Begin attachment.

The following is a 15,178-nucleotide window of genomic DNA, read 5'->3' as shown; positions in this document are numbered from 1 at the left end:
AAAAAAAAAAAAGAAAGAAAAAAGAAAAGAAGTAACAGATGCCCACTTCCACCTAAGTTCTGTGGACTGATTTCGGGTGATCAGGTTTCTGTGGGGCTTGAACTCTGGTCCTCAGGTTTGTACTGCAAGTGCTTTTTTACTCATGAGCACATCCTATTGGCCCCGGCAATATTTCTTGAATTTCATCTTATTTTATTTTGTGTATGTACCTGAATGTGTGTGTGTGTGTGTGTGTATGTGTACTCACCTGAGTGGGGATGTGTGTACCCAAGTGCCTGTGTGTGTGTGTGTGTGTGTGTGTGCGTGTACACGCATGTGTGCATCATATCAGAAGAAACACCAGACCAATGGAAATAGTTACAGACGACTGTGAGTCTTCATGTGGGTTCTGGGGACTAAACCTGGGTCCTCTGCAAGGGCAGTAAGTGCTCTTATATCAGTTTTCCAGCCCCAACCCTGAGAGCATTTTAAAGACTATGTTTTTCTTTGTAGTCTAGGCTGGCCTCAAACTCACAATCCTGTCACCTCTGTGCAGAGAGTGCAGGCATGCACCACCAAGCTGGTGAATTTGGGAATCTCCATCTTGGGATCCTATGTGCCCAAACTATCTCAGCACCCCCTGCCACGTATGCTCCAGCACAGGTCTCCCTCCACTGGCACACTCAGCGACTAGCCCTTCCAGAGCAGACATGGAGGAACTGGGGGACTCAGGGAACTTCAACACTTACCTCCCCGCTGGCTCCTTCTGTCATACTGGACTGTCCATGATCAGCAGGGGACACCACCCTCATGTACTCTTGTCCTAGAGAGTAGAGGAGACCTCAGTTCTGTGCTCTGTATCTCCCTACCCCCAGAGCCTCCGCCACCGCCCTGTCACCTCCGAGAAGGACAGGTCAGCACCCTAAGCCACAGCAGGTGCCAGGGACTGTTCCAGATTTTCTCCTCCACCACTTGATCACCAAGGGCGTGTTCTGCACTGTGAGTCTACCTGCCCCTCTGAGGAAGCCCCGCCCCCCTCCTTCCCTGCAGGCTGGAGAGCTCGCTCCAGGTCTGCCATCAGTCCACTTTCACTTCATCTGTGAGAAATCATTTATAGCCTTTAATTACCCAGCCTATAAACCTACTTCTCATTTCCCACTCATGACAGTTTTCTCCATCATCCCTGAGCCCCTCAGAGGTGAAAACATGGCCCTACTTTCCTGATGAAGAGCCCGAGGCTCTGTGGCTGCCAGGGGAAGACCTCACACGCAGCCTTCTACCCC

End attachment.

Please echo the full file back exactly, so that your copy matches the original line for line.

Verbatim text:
The following is a 15,178-nucleotide window of genomic DNA, read 5'->3' as shown; positions in this document are numbered from 1 at the left end:
AAAAAAAAAAAAGAAAGAAAAAAGAAAAGAAGTAACAGATGCCCACTTCCACCTAAGTTCTGTGGACTGATTTCGGGTGATCAGGTTTCTGTGGGGCTTGAACTCTGGTCCTCAGGTTTGTACTGCAAGTGCTTTTTTACTCATGAGCACATCCTATTGGCCCCGGCAATATTTCTTGAATTTCATCTTATTTTATTTTGTGTATGTACCTGAATGTGTGTGTGTGTGTGTGTGTATGTGTACTCACCTGAGTGGGGATGTGTGTACCCAAGTGCCTGTGTGTGTGTGTGTGTGTGTGTGTGCGTGTACACGCATGTGTGCATCATATCAGAAGAAACACCAGACCAATGGAAATAGTTACAGACGACTGTGAGTCTTCATGTGGGTTCTGGGGACTAAACCTGGGTCCTCTGCAAGGGCAGTAAGTGCTCTTATATCAGTTTTCCAGCCCCAACCCTGAGAGCATTTTAAAGACTATGTTTTTCTTTGTAGTCTAGGCTGGCCTCAAACTCACAATCCTGTCACCTCTGTGCAGAGAGTGCAGGCATGCACCACCAAGCTGGTGAATTTGGGAATCTCCATCTTGGGATCCTATGTGCCCAAACTATCTCAGCACCCCCTGCCACGTATGCTCCAGCACAGGTCTCCCTCCACTGGCACACTCAGCGACTAGCCCTTCCAGAGCAGACATGGAGGAACTGGGGGACTCAGGGAACTTCAACACTTACCTCCCCGCTGGCTCCTTCTGTCATACTGGACTGTCCATGATCAGCAGGGGACACCACCCTCATGTACTCTTGTCCTAGAGAGTAGAGGAGACCTCAGTTCTGTGCTCTGTATCTCCCTACCCCCAGAGCCTCCGCCACCGCCCTGTCACCTCCGAGAAGGACAGGTCAGCACCCTAAGCCACAGCAGGTGCCAGGGACTGTTCCAGATTTTCTCCTCCACCACTTGATCACCAAGGGCGTGTTCTGCACTGTGAGTCTACCTGCCCCTCTGAGGAAGCCCCGCCCCCCTCCTTCCCTGCAGGCTGGAGAGCTCGCTCCAGGTCTGCCATCAGTCCACTTTCACTTCATCTGTGAGAAATCATTTATAGCCTTTAATTACCCAGCCTATAAACCTACTTCTCATTTCCCACTCATGACAGTTTTCTCCATCATCCCTGAGCCCCTCAGAGGTGAAAACATGGCCCTACTTTCCTGATGAAGAGCCCGAGGCTCTGTGGCTGCCAGGGGAAGACCTCACACGCAGCCTTCTACCCC